If police use of facial recognition technology continues to spread, what we will create is structural discrimination with ramifications that fall on racial fault lines. If you think Canada is divided now, just wait.
Ottawa police and Wet'sutwet'en solidarity protestors pictured during a march in downtown Ottawa on Feb. 24. Facial recognition technology is being used by law enforcement without public oversight, and its tendency to disproportionately misidentify people of colour, LGBTQ2+ people, and women makes it inherently biased, writes Erica Ifill. The Hill Times photograph by Andrew Meade
OTTAWA—NWA really produced a timeless banger with their seminal song about the police.
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The Federal Response to the Opioid Crisis This e-book summarizes the work on the opioid crisis that is going on at the federal level: what the House of Commons and the Senate have been listening to and acting on to help stop and mitigate this tragedy.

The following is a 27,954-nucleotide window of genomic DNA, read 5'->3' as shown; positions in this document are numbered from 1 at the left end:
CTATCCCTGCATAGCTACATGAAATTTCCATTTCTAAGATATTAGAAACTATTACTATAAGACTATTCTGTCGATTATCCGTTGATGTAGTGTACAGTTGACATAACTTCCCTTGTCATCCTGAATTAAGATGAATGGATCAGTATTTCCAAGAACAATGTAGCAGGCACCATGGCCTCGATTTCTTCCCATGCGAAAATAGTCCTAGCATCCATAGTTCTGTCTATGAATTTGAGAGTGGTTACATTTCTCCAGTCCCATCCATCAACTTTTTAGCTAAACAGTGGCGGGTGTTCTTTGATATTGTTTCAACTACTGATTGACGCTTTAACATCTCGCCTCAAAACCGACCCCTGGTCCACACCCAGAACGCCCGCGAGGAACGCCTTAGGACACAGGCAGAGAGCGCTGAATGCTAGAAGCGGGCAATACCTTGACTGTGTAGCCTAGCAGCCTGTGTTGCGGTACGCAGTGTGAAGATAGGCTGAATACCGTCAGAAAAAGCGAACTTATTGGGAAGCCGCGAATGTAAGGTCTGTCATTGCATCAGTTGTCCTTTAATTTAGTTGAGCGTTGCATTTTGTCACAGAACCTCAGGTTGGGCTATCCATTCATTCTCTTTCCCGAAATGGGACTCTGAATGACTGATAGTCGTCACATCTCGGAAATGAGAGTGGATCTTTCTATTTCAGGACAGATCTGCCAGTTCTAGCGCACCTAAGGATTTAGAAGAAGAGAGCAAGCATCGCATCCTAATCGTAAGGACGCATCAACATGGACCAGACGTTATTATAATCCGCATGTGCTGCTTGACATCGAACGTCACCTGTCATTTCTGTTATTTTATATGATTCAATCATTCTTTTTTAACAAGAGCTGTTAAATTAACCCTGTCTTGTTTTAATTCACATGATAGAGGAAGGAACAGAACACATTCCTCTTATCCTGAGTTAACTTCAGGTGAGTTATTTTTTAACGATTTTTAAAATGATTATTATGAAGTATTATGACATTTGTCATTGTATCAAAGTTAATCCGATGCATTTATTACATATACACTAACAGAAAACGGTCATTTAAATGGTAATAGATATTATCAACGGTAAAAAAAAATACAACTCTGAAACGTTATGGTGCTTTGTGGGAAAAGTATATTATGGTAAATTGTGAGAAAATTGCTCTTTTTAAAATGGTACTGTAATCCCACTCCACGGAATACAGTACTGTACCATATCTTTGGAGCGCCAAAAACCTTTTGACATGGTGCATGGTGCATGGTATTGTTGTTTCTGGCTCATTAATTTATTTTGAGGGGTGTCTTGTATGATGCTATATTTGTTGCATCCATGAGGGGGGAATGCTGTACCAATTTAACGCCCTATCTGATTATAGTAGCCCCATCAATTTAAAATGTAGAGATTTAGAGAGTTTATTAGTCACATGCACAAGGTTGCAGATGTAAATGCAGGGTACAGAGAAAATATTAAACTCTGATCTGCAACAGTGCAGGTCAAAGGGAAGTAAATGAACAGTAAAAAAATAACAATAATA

The 'biggest point of concern right now' is 'making sure that we keep those shipments of fresh vegetables and other commodities rolling in by truck across the border, truck or train,' says John Manley.
The number of lobbying files connected to COVID-19 has exploded in the last week, with 90 registrations for 55 organizations outlining plans to push federal officials on issues ranging from policy to funding.
In Canada, separate projects are underway that would combine phone location data with positive COVID-19 diagnoses to notify individuals about potential exposure in what their creators say are privacy-friendly ways.
It’s still unclear how much the support will ultimately cost, and how many businesses and organizations will apply and receive such assistance, though Prime Minister Trudeau acknowledged that the 'costs keep climbing.'